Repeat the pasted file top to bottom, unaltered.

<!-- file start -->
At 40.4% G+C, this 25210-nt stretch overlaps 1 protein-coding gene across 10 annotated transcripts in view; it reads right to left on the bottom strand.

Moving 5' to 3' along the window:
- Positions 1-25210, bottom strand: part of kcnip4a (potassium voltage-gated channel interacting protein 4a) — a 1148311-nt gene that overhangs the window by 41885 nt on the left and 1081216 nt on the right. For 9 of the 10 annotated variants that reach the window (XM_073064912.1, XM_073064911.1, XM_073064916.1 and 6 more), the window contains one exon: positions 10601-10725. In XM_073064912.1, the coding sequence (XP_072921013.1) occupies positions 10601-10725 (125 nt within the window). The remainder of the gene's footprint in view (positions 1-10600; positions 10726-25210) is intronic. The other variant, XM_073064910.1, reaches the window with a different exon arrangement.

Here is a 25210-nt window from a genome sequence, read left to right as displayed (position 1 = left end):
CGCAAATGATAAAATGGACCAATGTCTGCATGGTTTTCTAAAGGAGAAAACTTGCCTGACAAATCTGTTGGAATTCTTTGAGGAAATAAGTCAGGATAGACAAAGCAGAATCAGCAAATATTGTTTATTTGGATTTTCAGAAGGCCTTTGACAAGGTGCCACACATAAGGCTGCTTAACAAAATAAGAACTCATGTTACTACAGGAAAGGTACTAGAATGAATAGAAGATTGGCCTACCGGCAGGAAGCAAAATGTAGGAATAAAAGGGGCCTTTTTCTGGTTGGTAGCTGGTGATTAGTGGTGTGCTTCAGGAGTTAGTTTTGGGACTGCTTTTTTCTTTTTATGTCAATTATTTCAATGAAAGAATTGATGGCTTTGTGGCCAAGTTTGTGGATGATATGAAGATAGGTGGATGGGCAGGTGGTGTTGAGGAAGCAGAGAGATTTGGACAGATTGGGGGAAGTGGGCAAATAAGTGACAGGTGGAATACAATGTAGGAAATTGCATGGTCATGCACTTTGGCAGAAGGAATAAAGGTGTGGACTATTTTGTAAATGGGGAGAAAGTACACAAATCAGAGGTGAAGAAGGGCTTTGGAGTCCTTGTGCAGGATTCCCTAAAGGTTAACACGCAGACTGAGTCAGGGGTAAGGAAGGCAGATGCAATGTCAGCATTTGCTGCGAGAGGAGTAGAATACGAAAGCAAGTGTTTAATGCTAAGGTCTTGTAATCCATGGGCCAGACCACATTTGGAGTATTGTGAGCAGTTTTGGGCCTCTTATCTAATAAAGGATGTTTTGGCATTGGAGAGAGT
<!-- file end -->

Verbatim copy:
At 40.4% G+C, this 25210-nt stretch overlaps 1 protein-coding gene across 10 annotated transcripts in view; it reads right to left on the bottom strand.

Moving 5' to 3' along the window:
- Positions 1-25210, bottom strand: part of kcnip4a (potassium voltage-gated channel interacting protein 4a) — a 1148311-nt gene that overhangs the window by 41885 nt on the left and 1081216 nt on the right. For 9 of the 10 annotated variants that reach the window (XM_073064912.1, XM_073064911.1, XM_073064916.1 and 6 more), the window contains one exon: positions 10601-10725. In XM_073064912.1, the coding sequence (XP_072921013.1) occupies positions 10601-10725 (125 nt within the window). The remainder of the gene's footprint in view (positions 1-10600; positions 10726-25210) is intronic. The other variant, XM_073064910.1, reaches the window with a different exon arrangement.

Here is a 25210-nt window from a genome sequence, read left to right as displayed (position 1 = left end):
CGCAAATGATAAAATGGACCAATGTCTGCATGGTTTTCTAAAGGAGAAAACTTGCCTGACAAATCTGTTGGAATTCTTTGAGGAAATAAGTCAGGATAGACAAAGCAGAATCAGCAAATATTGTTTATTTGGATTTTCAGAAGGCCTTTGACAAGGTGCCACACATAAGGCTGCTTAACAAAATAAGAACTCATGTTACTACAGGAAAGGTACTAGAATGAATAGAAGATTGGCCTACCGGCAGGAAGCAAAATGTAGGAATAAAAGGGGCCTTTTTCTGGTTGGTAGCTGGTGATTAGTGGTGTGCTTCAGGAGTTAGTTTTGGGACTGCTTTTTTCTTTTTATGTCAATTATTTCAATGAAAGAATTGATGGCTTTGTGGCCAAGTTTGTGGATGATATGAAGATAGGTGGATGGGCAGGTGGTGTTGAGGAAGCAGAGAGATTTGGACAGATTGGGGGAAGTGGGCAAATAAGTGACAGGTGGAATACAATGTAGGAAATTGCATGGTCATGCACTTTGGCAGAAGGAATAAAGGTGTGGACTATTTTGTAAATGGGGAGAAAGTACACAAATCAGAGGTGAAGAAGGGCTTTGGAGTCCTTGTGCAGGATTCCCTAAAGGTTAACACGCAGACTGAGTCAGGGGTAAGGAAGGCAGATGCAATGTCAGCATTTGCTGCGAGAGGAGTAGAATACGAAAGCAAGTGTTTAATGCTAAGGTCTTGTAATCCATGGGCCAGACCACATTTGGAGTATTGTGAGCAGTTTTGGGCCTCTTATCTAATAAAGGATGTTTTGGCATTGGAGAGAGT